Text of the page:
The aim of the question is to see how others handle such an issue. I considered most of their proposals before receiving their answers and I have never been confronted to the problem I'am trying to solve before. The proof I'am looking for is not to be shown to a linguist or translation company but to authorities out of the translation industry. It's therefore not a matter of "And you haven't learned it yet!". A reply straight to the point would have been more beneficial to all.


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Dani Karuniawan  Identity Verified
Indonesia
Local time: 03:41
English to Indonesian
+ ...
Translation sample Feb 25, 2016

jeanherv wrote:

Hi everybody,

How can online freelance translators working from home for foreign outsourcers justify their experience? Given that they usually spend a few days or weeks without getting any translation project, how can they assess the number of years they have been working as a full-time translator and prove it, especially in countries where there is no legal framework that regulates their activity? Also, many outsourcers use CAT tools and indicate wordcounts as: new words, low fuzzies and high fuzzies. How can a freelance translator assess the total wordcount covered over the years?

Thanks for your answers.

Regards,

Jean

[Edited at 2016-02-25 01:00 GMT]


Translation sample is a better assessment tool instead of CV.


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JEFHTRA  Identity Verified
Cameroon
Local time: 18:41
English to French
+ ...
TOPIC STARTER
Justifying the time spent not the quality Feb 25, 2016

Dani Karuniawan wrote:

jeanherv wrote:

Hi everybody,

How can online freelance translators working from home for foreign outsourcers justify their experience? Given that they usually spend a few days or weeks without getting any translation project, how can they assess the number of years they have been working as a full-time translator and prove it, especially in countries where there is no legal framework that regulates their activity? Also, many outsourcers use CAT tools and indicate wordcounts as: new words, low fuzzies and high fuzzies. How can a freelance translator assess the total wordcount covered over the years?

Thanks for your answers.

Regards,

Jean

[Edited at 2016-02-25 01:00 GMT]


Translation sample is a better assessment tool instead of CV.




Once again, I'am not trying to justify how good am I at translating but for how long I have been working as a full-time translator. This justification should be legally backed. It has nothing to do with applying for translation jobs.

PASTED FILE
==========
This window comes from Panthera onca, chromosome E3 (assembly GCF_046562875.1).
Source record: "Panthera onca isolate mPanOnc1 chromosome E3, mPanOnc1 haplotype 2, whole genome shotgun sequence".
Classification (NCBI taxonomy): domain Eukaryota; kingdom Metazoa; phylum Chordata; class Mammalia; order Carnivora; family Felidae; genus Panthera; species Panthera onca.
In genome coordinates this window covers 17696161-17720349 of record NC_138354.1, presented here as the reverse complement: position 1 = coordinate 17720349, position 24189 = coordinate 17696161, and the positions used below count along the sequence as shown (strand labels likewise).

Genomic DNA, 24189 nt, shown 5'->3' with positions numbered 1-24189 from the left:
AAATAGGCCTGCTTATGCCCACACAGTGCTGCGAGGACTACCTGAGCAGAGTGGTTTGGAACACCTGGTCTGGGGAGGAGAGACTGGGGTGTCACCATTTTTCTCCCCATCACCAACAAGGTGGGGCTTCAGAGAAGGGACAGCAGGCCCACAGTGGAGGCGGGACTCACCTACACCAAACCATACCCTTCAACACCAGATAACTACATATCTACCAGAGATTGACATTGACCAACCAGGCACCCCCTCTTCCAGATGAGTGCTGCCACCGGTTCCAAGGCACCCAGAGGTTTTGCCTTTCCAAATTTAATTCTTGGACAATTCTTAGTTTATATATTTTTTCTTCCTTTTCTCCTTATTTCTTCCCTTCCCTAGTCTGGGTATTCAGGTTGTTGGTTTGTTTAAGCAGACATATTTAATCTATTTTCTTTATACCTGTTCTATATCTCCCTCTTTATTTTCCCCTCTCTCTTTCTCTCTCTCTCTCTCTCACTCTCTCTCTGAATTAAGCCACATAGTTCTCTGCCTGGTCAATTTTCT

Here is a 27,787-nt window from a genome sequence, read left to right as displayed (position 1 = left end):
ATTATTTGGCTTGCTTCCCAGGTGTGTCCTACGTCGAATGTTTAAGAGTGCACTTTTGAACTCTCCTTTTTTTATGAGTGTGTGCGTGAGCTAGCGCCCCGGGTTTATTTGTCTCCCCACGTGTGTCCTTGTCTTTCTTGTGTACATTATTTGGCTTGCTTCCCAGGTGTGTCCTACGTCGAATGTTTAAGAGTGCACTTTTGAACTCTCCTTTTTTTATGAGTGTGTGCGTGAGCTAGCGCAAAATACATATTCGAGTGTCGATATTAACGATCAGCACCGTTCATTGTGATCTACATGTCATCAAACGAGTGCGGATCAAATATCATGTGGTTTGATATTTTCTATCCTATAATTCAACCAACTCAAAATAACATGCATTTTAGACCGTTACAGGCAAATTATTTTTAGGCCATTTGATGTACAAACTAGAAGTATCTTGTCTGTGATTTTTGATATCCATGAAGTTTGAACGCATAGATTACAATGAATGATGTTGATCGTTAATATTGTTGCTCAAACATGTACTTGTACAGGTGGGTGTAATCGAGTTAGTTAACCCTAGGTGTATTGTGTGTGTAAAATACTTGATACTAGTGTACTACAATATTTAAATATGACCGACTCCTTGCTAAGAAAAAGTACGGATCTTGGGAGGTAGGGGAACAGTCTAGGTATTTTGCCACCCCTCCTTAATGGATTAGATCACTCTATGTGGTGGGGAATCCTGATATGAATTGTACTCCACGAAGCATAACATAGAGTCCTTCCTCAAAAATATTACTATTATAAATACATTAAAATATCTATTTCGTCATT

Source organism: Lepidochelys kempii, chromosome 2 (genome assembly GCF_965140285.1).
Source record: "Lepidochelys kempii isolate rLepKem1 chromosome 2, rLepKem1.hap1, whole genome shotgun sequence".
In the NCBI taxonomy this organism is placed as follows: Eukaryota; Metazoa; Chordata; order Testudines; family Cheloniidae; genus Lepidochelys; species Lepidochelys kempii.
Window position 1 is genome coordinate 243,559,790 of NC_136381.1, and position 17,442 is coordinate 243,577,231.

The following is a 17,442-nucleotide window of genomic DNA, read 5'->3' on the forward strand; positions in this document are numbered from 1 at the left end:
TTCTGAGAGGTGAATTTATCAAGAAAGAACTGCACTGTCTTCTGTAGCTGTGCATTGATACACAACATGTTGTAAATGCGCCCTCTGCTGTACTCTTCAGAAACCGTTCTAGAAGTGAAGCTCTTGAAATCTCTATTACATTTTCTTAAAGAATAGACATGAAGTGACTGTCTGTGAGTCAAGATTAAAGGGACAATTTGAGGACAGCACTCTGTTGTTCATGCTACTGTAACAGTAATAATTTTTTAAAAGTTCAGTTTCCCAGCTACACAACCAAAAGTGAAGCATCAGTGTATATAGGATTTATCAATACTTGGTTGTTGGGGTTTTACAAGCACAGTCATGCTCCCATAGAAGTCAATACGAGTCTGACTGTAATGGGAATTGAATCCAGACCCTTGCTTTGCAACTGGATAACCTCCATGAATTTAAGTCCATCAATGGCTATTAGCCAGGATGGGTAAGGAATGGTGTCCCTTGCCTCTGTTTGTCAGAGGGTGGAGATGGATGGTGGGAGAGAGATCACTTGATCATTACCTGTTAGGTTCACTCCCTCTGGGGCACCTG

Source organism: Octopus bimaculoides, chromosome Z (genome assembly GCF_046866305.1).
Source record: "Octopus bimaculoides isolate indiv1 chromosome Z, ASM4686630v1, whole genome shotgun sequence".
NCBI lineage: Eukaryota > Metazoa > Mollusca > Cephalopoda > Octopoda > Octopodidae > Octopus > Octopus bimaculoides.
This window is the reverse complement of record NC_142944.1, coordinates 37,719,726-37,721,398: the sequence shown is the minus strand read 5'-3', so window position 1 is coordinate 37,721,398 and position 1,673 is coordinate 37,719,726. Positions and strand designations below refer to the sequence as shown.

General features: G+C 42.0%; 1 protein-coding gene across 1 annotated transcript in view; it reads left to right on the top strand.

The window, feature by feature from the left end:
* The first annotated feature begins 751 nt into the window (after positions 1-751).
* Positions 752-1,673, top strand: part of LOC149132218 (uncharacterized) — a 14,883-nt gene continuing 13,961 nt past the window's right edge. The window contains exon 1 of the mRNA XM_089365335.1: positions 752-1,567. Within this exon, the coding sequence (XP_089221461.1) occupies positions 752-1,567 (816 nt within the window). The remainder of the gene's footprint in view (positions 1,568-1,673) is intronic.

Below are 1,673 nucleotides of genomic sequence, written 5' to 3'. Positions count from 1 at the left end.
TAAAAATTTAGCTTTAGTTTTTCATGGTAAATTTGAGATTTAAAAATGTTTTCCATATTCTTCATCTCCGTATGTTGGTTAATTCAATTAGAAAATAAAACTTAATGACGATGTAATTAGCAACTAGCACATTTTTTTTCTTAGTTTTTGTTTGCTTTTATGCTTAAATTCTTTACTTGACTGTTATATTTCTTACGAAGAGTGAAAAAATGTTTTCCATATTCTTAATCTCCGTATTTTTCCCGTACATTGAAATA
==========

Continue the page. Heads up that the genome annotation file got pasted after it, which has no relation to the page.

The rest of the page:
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José Henrique Lamensdorf  Identity Verified
Brazil
Local time: 18:41
English to Portuguese
+ ...
Samples and NDAs Feb 25, 2016

Dani Karuniawan wrote:

Translation sample is a better assessment tool instead of CV.


It is often hard to provide "good" samples when we are under NDAs; only material that has been publicly released can be used, and yet not always.

As most of the content in my web site is available in BOTH my source and my target languages, I offer it as a sample of my writing and translation in them, stating that I have personally written each and every word there. If what a prospect finds there is not deemed good enough, it's very likely that my output won't be either.


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Mirko Mainardi  Identity Verified
Italy
Local time: 21:41
Member
English to Italian
+ ...
If that's all there is to it... Feb 25, 2016

jeanherv wrote:

The point is: sharing experience with colleagues


... and, as you say, it's not about proving your experience to authorities or clients, then I actually don't see the problem... I'd simply say "I have been translating for X years and translated roughly Y million words". But I guess I'm missing something here...


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Mirko Mainardi  Identity Verified
Italy
Local time: 21:41
Member
English to Italian
+ ...
NDAs Feb 25, 2016

José Henrique Lamensdorf wrote:

It is often hard to provide "good" samples when we are under NDAs; only material that has been publicly released can be used, and yet not always.

As most of the content in my web site is available in BOTH my source and my target languages, I offer it as a sample of my writing and translation in them, stating that I have personally written each and every word there. If what a prospect finds there is not deemed good enough, it's very likely that my output won't be either.


Just out of curiosity, but is that really OK? I always thought that, even when both source and translation have been published, the "Confidential Information" provision still applies, linked to the identity of the individual who carried out the translation... (unless the client has expressly agreed otherwise)

[Edited at 2016-02-25 12:38 GMT]